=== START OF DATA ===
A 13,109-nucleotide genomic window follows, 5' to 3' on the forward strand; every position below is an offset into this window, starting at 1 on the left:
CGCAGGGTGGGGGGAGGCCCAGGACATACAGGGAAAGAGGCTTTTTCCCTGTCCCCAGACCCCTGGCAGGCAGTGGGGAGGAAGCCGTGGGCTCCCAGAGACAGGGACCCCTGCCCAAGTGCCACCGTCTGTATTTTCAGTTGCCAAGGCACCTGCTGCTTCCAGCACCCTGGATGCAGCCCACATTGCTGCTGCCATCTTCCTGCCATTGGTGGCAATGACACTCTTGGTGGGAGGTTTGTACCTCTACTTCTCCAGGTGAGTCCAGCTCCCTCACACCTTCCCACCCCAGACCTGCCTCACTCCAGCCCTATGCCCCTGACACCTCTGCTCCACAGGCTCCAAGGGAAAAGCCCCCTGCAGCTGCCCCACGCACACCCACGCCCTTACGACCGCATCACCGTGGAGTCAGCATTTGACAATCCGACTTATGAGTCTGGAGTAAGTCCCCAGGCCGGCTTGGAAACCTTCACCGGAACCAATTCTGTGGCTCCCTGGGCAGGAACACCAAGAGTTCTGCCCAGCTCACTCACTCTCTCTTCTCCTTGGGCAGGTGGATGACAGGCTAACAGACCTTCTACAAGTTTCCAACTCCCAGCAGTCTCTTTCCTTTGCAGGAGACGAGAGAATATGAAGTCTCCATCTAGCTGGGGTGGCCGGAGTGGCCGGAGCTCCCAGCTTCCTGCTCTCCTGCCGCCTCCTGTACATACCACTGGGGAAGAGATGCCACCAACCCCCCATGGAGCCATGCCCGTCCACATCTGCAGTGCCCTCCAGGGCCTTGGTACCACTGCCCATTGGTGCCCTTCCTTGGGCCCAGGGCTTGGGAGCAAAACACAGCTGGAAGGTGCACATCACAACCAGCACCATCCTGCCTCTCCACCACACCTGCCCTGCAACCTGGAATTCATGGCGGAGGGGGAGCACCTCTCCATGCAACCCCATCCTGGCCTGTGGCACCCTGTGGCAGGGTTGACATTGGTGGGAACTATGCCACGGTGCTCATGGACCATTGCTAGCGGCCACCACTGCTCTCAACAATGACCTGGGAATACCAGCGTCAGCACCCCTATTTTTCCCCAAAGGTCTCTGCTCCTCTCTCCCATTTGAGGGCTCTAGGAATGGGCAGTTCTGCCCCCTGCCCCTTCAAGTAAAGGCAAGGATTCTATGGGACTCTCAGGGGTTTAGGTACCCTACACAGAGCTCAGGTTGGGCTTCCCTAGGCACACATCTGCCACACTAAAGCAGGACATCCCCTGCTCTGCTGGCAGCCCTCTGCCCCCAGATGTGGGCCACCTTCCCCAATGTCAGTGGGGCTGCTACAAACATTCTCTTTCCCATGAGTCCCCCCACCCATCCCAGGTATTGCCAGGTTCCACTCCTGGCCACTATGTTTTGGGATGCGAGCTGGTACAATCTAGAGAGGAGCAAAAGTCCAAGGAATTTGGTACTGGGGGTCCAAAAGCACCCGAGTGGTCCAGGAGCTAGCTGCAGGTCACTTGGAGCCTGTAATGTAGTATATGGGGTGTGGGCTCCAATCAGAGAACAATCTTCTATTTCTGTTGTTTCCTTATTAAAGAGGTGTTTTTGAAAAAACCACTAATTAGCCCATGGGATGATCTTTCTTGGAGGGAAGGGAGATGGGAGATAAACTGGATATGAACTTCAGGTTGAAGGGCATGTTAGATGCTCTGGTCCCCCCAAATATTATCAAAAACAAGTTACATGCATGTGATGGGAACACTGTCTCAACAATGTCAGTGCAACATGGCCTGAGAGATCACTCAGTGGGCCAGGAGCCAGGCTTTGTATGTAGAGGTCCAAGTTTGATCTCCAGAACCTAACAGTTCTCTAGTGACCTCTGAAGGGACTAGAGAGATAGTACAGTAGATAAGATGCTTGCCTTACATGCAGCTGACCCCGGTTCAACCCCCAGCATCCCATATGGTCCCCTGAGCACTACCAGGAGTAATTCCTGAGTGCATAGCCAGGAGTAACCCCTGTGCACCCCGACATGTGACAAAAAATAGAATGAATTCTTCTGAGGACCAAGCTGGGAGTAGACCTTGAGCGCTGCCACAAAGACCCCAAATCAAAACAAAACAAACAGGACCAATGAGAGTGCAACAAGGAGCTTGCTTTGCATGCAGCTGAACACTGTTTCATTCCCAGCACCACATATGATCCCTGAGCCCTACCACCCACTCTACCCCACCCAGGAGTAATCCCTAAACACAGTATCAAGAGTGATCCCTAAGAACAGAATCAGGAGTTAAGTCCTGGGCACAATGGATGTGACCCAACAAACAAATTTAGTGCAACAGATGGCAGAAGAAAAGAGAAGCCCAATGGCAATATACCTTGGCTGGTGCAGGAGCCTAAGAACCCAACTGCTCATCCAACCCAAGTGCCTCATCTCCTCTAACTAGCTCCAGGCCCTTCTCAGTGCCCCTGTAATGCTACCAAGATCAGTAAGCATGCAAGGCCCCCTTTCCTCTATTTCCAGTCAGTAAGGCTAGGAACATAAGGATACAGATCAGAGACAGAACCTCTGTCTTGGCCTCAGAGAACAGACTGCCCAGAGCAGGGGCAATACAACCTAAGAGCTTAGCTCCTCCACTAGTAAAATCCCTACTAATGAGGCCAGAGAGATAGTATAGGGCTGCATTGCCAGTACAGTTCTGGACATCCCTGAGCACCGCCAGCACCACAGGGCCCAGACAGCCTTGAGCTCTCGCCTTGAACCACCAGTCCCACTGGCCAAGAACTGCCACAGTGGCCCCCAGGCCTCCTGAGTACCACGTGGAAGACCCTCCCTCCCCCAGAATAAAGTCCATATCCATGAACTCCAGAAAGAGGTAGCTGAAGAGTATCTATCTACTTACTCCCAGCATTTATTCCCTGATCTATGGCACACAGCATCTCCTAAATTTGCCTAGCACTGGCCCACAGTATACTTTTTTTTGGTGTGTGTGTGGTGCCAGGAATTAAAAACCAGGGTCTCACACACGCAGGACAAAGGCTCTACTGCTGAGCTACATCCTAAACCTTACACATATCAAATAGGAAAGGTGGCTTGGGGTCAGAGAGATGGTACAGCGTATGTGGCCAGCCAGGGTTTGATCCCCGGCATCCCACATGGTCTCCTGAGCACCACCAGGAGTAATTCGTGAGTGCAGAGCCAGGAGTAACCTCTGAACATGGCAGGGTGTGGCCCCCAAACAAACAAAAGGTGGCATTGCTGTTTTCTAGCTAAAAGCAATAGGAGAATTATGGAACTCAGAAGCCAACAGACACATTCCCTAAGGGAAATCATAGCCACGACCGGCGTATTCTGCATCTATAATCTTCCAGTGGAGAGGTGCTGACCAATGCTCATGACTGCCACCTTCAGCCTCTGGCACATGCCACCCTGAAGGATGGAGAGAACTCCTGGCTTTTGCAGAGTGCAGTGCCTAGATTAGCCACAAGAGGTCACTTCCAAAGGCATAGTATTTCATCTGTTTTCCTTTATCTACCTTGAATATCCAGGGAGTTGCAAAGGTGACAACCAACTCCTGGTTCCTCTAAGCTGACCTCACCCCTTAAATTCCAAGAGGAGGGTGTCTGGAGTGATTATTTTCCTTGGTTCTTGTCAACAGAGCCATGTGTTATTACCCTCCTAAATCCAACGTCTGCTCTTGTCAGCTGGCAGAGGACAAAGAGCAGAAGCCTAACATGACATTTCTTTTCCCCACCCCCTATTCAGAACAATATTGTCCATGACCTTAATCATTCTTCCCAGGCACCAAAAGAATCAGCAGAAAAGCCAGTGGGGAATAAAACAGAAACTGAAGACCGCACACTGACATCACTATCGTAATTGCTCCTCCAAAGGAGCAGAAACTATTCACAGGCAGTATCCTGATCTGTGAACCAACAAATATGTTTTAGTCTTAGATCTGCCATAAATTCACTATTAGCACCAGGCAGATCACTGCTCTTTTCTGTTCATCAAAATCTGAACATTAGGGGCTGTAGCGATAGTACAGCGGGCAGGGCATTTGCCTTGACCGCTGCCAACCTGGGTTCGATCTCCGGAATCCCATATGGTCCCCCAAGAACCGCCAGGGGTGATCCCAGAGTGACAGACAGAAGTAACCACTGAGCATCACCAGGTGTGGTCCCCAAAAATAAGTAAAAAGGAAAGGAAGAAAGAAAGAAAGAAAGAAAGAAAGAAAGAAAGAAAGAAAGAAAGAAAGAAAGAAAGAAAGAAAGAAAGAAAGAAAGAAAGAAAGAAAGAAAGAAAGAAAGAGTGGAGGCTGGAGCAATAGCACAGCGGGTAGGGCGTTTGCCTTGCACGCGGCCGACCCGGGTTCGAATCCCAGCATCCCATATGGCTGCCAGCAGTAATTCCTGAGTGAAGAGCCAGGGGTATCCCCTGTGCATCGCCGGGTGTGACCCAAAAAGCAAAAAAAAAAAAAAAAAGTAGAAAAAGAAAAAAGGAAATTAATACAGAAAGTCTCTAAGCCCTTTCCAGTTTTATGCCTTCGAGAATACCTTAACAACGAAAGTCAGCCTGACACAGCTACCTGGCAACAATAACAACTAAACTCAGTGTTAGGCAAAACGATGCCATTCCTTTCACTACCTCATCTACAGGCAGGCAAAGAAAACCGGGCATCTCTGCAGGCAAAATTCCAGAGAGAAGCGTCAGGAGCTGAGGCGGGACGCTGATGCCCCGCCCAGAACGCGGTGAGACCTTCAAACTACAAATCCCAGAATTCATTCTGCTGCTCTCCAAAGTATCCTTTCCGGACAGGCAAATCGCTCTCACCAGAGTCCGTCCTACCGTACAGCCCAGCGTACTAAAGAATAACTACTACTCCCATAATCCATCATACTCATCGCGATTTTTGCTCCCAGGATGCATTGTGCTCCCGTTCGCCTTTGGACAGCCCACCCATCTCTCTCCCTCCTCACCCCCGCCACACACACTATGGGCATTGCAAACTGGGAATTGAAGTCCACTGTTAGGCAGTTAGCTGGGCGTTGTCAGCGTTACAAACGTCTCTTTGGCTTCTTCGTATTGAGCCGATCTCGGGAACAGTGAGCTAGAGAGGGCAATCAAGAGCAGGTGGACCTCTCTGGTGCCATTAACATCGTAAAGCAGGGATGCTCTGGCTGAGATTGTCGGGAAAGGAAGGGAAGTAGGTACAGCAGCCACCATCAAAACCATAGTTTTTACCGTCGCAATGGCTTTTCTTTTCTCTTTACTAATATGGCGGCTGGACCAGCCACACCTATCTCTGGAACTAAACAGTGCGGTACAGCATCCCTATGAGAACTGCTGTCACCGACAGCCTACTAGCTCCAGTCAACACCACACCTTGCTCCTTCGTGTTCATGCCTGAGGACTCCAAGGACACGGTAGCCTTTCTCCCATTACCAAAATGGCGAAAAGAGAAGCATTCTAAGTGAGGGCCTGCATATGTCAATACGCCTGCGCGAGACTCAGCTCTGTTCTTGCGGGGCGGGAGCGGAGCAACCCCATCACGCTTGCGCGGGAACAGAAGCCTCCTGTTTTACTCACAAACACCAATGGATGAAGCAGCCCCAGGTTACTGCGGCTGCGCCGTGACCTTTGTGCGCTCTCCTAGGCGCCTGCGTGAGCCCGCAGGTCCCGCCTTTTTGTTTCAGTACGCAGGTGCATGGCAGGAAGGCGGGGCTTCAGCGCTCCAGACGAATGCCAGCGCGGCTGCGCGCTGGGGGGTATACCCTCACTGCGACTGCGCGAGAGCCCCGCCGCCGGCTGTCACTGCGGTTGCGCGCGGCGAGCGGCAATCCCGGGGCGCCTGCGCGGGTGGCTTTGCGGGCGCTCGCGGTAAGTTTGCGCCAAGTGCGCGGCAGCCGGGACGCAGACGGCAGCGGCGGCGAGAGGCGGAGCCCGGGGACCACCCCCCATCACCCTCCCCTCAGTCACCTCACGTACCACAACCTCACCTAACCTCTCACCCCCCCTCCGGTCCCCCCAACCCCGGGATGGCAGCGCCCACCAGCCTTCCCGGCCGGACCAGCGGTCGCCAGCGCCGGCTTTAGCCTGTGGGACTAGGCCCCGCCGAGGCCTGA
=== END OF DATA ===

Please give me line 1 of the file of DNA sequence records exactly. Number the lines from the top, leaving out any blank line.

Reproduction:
A 13,109-nucleotide genomic window follows, 5' to 3' on the forward strand; every position below is an offset into this window, starting at 1 on the left: